Since Score’s launch, we have received a lot of questions from the community about what it is, how it works, and who should use it. Here are our answers to the most frequently asked questions.
We are happy to announce that we reached 3000 stars on GitHub, with more than 300 people watching the repo and 1200 forks. Ad maiora!
In this article, we answer your questions about how Score compares to other tools in the space, specifically Kompose, HashiCorp Waypoint and Kubevela.
Score talks with the platform engineering community and introduces two of its main contributors and maintainers and goes deep diving on the reasons for its creation.
Most dev teams struggle with inconsistent configuration and a lack of transparency. Open source project Score tackles these problems.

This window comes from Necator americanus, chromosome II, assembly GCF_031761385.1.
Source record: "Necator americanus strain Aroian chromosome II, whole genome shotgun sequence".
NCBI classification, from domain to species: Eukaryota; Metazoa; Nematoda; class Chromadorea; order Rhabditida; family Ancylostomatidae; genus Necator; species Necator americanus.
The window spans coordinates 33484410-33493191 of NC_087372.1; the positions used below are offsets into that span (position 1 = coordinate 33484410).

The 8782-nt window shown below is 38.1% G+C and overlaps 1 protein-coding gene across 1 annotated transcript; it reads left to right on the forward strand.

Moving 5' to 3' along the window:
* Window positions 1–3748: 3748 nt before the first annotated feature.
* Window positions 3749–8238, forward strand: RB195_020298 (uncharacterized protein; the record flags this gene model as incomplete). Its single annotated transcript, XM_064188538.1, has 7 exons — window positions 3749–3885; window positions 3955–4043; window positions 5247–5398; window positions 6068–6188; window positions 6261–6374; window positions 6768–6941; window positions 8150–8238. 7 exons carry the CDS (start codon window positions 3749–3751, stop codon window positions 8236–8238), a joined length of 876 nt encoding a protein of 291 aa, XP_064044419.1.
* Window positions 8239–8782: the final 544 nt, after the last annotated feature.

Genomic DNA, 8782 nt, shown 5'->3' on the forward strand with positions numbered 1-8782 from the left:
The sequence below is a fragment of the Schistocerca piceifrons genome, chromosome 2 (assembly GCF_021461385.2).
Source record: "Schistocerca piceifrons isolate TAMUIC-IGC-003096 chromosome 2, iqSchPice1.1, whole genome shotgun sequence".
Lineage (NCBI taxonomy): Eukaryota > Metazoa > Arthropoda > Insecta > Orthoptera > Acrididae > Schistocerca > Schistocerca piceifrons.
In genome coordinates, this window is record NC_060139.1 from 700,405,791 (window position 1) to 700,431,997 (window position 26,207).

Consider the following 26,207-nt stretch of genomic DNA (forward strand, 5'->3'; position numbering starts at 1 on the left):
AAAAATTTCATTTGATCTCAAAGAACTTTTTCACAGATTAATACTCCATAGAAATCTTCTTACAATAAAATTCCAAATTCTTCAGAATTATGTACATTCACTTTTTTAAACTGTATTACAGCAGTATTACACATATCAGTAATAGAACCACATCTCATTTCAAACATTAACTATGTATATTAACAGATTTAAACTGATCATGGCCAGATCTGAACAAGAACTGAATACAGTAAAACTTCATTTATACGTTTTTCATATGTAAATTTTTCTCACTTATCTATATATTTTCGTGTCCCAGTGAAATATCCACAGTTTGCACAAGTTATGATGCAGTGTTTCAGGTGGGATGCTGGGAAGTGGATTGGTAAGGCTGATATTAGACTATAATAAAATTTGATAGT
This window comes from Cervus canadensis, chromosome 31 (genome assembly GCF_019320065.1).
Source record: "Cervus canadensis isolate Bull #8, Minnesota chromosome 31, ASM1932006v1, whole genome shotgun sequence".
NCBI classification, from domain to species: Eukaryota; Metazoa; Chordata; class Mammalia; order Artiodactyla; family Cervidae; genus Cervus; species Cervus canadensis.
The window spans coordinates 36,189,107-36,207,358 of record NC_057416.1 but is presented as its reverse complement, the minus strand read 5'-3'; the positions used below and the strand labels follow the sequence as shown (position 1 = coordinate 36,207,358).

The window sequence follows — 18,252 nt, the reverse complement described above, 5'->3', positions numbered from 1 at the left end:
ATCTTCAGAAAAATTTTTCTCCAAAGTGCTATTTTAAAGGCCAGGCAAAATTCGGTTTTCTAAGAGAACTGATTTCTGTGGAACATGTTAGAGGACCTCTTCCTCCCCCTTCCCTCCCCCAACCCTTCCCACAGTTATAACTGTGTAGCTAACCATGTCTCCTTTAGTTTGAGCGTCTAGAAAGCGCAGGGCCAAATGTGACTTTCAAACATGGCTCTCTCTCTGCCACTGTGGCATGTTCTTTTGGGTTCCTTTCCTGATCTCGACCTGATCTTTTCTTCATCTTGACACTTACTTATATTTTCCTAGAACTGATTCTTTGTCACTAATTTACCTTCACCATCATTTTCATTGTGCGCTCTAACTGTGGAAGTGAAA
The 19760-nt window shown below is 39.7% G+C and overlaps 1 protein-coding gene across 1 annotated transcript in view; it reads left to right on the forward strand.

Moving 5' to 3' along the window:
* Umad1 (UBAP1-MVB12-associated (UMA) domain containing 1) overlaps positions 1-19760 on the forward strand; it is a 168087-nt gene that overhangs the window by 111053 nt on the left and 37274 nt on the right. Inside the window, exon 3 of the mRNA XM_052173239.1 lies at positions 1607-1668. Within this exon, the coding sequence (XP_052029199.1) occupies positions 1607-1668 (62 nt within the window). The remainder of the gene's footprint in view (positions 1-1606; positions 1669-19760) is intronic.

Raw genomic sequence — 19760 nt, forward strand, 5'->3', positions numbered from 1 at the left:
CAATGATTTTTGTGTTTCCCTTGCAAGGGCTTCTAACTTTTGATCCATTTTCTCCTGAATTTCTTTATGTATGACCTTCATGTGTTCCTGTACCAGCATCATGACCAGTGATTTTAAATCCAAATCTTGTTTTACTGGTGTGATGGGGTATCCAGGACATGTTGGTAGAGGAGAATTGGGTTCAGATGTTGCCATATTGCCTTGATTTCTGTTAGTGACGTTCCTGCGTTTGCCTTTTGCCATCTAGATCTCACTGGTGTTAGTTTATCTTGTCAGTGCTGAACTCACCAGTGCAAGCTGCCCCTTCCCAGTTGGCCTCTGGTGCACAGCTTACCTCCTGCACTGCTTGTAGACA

We’re excited to announce that, together, we have reached a symbolic but meaningful milestone: 1K GitHub stars!
Score just received its 500th star on GitHub!
Score envisions a developer and workload-centric approach to improve developer productivity and experience. In this article, we take a deeper look at the “why” and see this as a starting point to discuss and shape a product vision we can work towards as a community.
Folks, we are extremely happy to announce that as of today, one week after launch, the Score project has already collected over 250 stars! Thank you!
In this tutorial you will learn how to get started with Score, a platform-agnostic, container-based workload specification. We will cover the creation of two Score Specification YAML files and how we can translate them to Helm values files and Docker Compose.
The Score Specification enables developers to run their workloads across different technology stacks without risking configuration inconsistencies. As a platform-agnostic declaration file, score.yaml presents the single source of truth on how to run a workload and works to utilise any container orchestration platform and tool - be it Docker Compose or Kubernetes.